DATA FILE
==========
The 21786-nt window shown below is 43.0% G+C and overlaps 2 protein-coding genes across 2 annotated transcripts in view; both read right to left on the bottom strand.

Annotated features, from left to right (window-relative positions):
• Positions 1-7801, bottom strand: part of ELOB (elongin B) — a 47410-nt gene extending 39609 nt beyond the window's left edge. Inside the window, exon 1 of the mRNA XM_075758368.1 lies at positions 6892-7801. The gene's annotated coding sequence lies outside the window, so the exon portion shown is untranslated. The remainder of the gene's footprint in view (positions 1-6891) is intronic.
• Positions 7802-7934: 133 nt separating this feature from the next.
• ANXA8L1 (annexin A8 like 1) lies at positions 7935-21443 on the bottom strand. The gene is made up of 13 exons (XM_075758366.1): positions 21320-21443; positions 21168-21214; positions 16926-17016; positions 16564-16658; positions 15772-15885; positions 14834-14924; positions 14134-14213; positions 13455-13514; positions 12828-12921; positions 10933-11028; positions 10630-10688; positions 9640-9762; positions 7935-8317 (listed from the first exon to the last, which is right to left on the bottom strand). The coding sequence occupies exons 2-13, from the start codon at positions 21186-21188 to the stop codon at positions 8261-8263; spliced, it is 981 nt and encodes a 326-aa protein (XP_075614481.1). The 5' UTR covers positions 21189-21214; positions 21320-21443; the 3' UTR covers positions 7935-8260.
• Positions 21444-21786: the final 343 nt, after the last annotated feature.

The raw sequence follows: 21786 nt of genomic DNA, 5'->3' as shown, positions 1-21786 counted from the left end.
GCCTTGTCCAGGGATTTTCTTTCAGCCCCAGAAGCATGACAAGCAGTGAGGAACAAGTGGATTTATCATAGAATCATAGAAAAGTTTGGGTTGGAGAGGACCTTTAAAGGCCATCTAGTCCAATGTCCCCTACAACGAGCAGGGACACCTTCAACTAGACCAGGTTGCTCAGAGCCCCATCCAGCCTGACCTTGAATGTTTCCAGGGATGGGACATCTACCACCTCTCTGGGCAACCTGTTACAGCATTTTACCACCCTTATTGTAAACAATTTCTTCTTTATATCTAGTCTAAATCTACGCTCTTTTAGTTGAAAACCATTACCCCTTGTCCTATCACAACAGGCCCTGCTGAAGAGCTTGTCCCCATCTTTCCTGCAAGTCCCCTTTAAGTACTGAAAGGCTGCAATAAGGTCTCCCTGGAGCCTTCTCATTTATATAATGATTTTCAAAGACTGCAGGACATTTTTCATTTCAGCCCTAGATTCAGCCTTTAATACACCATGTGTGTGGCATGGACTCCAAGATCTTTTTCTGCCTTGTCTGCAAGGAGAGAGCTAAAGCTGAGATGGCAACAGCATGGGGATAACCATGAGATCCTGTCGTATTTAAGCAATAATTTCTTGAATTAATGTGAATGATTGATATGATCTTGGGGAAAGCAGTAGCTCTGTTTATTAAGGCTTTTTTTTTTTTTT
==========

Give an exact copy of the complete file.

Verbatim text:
The 21786-nt window shown below is 43.0% G+C and overlaps 2 protein-coding genes across 2 annotated transcripts in view; both read right to left on the bottom strand.

Annotated features, from left to right (window-relative positions):
• Positions 1-7801, bottom strand: part of ELOB (elongin B) — a 47410-nt gene extending 39609 nt beyond the window's left edge. Inside the window, exon 1 of the mRNA XM_075758368.1 lies at positions 6892-7801. The gene's annotated coding sequence lies outside the window, so the exon portion shown is untranslated. The remainder of the gene's footprint in view (positions 1-6891) is intronic.
• Positions 7802-7934: 133 nt separating this feature from the next.
• ANXA8L1 (annexin A8 like 1) lies at positions 7935-21443 on the bottom strand. The gene is made up of 13 exons (XM_075758366.1): positions 21320-21443; positions 21168-21214; positions 16926-17016; positions 16564-16658; positions 15772-15885; positions 14834-14924; positions 14134-14213; positions 13455-13514; positions 12828-12921; positions 10933-11028; positions 10630-10688; positions 9640-9762; positions 7935-8317 (listed from the first exon to the last, which is right to left on the bottom strand). The coding sequence occupies exons 2-13, from the start codon at positions 21186-21188 to the stop codon at positions 8261-8263; spliced, it is 981 nt and encodes a 326-aa protein (XP_075614481.1). The 5' UTR covers positions 21189-21214; positions 21320-21443; the 3' UTR covers positions 7935-8260.
• Positions 21444-21786: the final 343 nt, after the last annotated feature.

The raw sequence follows: 21786 nt of genomic DNA, 5'->3' as shown, positions 1-21786 counted from the left end.
GCCTTGTCCAGGGATTTTCTTTCAGCCCCAGAAGCATGACAAGCAGTGAGGAACAAGTGGATTTATCATAGAATCATAGAAAAGTTTGGGTTGGAGAGGACCTTTAAAGGCCATCTAGTCCAATGTCCCCTACAACGAGCAGGGACACCTTCAACTAGACCAGGTTGCTCAGAGCCCCATCCAGCCTGACCTTGAATGTTTCCAGGGATGGGACATCTACCACCTCTCTGGGCAACCTGTTACAGCATTTTACCACCCTTATTGTAAACAATTTCTTCTTTATATCTAGTCTAAATCTACGCTCTTTTAGTTGAAAACCATTACCCCTTGTCCTATCACAACAGGCCCTGCTGAAGAGCTTGTCCCCATCTTTCCTGCAAGTCCCCTTTAAGTACTGAAAGGCTGCAATAAGGTCTCCCTGGAGCCTTCTCATTTATATAATGATTTTCAAAGACTGCAGGACATTTTTCATTTCAGCCCTAGATTCAGCCTTTAATACACCATGTGTGTGGCATGGACTCCAAGATCTTTTTCTGCCTTGTCTGCAAGGAGAGAGCTAAAGCTGAGATGGCAACAGCATGGGGATAACCATGAGATCCTGTCGTATTTAAGCAATAATTTCTTGAATTAATGTGAATGATTGATATGATCTTGGGGAAAGCAGTAGCTCTGTTTATTAAGGCTTTTTTTTTTTTTT